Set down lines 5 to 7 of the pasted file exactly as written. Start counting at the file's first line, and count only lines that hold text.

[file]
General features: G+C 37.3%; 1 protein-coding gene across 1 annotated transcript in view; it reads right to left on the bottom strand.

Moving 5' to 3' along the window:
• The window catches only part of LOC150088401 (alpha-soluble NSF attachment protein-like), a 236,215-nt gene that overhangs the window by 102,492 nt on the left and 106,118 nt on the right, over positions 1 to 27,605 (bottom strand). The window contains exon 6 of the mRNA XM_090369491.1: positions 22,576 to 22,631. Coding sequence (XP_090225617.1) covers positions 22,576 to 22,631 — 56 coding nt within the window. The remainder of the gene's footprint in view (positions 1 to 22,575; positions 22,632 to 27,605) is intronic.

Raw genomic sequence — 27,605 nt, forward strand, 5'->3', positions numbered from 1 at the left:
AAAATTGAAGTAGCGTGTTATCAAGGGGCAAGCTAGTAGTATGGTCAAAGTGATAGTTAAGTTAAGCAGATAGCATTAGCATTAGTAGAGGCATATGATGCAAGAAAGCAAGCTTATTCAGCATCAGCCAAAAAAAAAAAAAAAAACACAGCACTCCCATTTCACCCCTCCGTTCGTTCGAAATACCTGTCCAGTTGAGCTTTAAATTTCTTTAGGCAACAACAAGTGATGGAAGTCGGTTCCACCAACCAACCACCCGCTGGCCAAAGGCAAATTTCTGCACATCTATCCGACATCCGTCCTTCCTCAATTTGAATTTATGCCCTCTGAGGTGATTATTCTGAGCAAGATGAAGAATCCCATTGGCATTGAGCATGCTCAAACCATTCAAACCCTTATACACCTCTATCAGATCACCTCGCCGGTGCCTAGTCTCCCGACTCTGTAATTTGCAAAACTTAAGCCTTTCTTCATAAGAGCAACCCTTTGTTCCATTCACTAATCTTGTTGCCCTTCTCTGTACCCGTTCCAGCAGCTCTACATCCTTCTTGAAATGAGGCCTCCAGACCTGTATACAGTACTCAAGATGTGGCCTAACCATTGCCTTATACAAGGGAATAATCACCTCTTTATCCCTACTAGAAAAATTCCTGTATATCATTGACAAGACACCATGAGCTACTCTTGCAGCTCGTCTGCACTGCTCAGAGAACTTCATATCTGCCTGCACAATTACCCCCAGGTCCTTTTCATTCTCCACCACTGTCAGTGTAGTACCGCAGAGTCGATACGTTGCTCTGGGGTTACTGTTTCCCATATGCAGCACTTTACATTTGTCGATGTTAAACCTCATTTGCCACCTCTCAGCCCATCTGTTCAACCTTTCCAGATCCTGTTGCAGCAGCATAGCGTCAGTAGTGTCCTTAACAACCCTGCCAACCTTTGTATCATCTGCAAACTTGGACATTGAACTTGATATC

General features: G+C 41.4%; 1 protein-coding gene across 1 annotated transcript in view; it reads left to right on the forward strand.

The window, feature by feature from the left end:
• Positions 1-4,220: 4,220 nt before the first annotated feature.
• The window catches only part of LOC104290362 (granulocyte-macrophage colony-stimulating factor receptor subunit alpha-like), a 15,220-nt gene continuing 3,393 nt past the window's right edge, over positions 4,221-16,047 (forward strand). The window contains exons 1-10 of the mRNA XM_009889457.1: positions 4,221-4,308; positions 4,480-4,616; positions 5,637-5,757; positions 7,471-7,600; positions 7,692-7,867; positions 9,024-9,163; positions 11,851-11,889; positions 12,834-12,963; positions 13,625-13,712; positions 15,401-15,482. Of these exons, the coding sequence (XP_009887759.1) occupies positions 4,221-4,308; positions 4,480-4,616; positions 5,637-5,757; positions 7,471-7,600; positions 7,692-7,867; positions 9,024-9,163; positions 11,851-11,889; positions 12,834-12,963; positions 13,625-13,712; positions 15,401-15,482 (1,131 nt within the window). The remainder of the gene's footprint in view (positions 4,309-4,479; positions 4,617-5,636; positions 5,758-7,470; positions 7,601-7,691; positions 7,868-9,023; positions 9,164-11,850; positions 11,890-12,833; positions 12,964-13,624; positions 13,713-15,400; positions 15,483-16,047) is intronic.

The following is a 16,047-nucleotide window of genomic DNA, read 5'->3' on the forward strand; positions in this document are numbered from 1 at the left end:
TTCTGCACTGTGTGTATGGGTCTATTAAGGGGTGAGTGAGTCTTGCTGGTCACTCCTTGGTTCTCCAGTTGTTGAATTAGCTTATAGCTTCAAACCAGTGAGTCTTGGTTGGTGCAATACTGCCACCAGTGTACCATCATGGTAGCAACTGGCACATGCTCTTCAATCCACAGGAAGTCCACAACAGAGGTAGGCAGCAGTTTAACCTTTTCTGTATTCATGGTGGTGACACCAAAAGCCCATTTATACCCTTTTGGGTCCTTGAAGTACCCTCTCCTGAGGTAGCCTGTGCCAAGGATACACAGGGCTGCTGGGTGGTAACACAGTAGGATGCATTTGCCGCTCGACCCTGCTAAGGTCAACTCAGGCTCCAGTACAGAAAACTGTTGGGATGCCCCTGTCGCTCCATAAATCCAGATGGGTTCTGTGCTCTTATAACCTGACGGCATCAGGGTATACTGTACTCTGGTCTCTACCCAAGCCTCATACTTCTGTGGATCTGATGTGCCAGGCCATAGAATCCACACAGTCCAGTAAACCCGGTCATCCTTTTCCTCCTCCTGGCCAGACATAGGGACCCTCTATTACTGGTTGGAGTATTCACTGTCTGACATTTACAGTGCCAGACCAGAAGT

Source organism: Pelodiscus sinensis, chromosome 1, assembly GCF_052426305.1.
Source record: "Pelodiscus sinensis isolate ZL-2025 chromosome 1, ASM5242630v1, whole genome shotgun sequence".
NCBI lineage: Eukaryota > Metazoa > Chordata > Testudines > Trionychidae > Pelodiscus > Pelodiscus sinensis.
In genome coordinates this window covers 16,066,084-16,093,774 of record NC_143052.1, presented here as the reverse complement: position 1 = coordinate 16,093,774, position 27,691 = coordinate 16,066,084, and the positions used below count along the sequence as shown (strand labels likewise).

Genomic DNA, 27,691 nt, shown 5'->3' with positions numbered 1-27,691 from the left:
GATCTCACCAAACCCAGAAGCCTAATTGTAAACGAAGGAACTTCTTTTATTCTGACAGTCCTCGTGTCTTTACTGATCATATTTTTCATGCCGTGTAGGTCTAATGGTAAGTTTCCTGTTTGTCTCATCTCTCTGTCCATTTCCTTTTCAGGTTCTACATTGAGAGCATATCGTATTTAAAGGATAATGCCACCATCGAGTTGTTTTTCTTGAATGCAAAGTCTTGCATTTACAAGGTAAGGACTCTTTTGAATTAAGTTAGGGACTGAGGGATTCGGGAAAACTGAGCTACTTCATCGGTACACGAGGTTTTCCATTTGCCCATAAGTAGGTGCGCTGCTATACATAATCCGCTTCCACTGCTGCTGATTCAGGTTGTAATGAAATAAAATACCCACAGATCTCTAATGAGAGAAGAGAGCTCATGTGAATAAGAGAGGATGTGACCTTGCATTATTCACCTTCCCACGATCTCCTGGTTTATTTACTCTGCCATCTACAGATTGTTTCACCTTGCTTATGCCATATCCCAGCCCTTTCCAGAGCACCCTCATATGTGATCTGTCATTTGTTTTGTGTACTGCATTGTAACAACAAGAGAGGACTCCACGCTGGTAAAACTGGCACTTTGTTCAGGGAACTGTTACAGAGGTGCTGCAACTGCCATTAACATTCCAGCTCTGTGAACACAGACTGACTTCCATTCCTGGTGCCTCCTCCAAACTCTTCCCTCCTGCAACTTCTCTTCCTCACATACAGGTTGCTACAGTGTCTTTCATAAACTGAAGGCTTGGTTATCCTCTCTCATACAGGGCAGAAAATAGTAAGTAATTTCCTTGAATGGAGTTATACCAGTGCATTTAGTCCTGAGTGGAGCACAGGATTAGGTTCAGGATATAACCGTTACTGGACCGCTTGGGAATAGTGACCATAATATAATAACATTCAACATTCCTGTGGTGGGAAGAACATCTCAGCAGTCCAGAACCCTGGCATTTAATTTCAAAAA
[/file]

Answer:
AAAATTGAAGTAGCGTGTTATCAAGGGGCAAGCTAGTAGTATGGTCAAAGTGATAGTTAAGTTAAGCAGATAGCATTAGCATTAGTAGAGGCATATGATGCAAGAAAGCAAGCTTATTCAGCATCAGCCAAAAAAAAAAAAAAAAACACAGCACTCCCATTTCACCCCTCCGTTCGTTCGAAATACCTGTCCAGTTGAGCTTTAAATTTCTTTAGGCAACAACAAGTGATGGAAGTCGGTTCCACCAACCAACCACCCGCTGGCCAAAGGCAAATTTCTGCACATCTATCCGACATCCGTCCTTCCTCAATTTGAATTTATGCCCTCTGAGGTGATTATTCTGAGCAAGATGAAGAATCCCATTGGCATTGAGCATGCTCAAACCATTCAAACCCTTATACACCTCTATCAGATCACCTCGCCGGTGCCTAGTCTCCCGACTCTGTAATTTGCAAAACTTAAGCCTTTCTTCATAAGAGCAACCCTTTGTTCCATTCACTAATCTTGTTGCCCTTCTCTGTACCCGTTCCAGCAGCTCTACATCCTTCTTGAAATGAGGCCTCCAGACCTGTATACAGTACTCAAGATGTGGCCTAACCATTGCCTTATACAAGGGAATAATCACCTCTTTATCCCTACTAGAAAAATTCCTGTATATCATTGACAAGACACCATGAGCTACTCTTGCAGCTCGTCTGCACTGCTCAGAGAACTTCATATCTGCCTGCACAATTACCCCCAGGTCCTTTTCATTCTCCACCACTGTCAGTGTAGTACCGCAGAGTCGATACGTTGCTCTGGGGTTACTGTTTCCCATATGCAGCACTTTACATTTGTCGATGTTAAACCTCATTTGCCACCTCTCAGCCCATCTGTTCAACCTTTCCAGATCCTGTTGCAGCAGCATAGCGTCAGTAGTGTCCTTAACAACCCTGCCAACCTTTGTATCATCTGCAAACTTGGACATTGAACTTGATATC

General features: G+C 41.4%; 1 protein-coding gene across 1 annotated transcript in view; it reads left to right on the forward strand.

The window, feature by feature from the left end: